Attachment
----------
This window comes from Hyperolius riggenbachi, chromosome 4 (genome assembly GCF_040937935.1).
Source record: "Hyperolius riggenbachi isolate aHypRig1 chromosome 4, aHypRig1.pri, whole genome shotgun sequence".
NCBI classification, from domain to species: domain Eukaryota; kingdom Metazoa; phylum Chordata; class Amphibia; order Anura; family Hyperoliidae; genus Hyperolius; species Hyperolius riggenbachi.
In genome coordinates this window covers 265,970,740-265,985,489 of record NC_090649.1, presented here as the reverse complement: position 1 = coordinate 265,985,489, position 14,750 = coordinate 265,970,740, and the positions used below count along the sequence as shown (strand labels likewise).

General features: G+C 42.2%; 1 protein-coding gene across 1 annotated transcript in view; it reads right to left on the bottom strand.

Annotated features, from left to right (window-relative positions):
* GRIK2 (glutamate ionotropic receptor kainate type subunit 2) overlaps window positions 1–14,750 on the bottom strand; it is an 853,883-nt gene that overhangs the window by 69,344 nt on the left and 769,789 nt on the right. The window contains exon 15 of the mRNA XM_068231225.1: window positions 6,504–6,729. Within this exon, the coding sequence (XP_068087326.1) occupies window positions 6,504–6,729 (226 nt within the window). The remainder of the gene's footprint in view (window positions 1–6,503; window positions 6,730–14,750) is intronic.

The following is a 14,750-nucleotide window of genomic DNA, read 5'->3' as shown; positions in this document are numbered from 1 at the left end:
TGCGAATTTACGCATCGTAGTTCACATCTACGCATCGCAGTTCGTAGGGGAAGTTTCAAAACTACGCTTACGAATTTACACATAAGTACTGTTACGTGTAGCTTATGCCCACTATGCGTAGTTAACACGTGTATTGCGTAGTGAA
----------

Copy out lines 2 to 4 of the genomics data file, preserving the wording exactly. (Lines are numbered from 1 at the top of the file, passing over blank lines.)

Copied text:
Source record: "Hyperolius riggenbachi isolate aHypRig1 chromosome 4, aHypRig1.pri, whole genome shotgun sequence".
NCBI classification, from domain to species: domain Eukaryota; kingdom Metazoa; phylum Chordata; class Amphibia; order Anura; family Hyperoliidae; genus Hyperolius; species Hyperolius riggenbachi.
In genome coordinates this window covers 265,970,740-265,985,489 of record NC_090649.1, presented here as the reverse complement: position 1 = coordinate 265,985,489, position 14,750 = coordinate 265,970,740, and the positions used below count along the sequence as shown (strand labels likewise).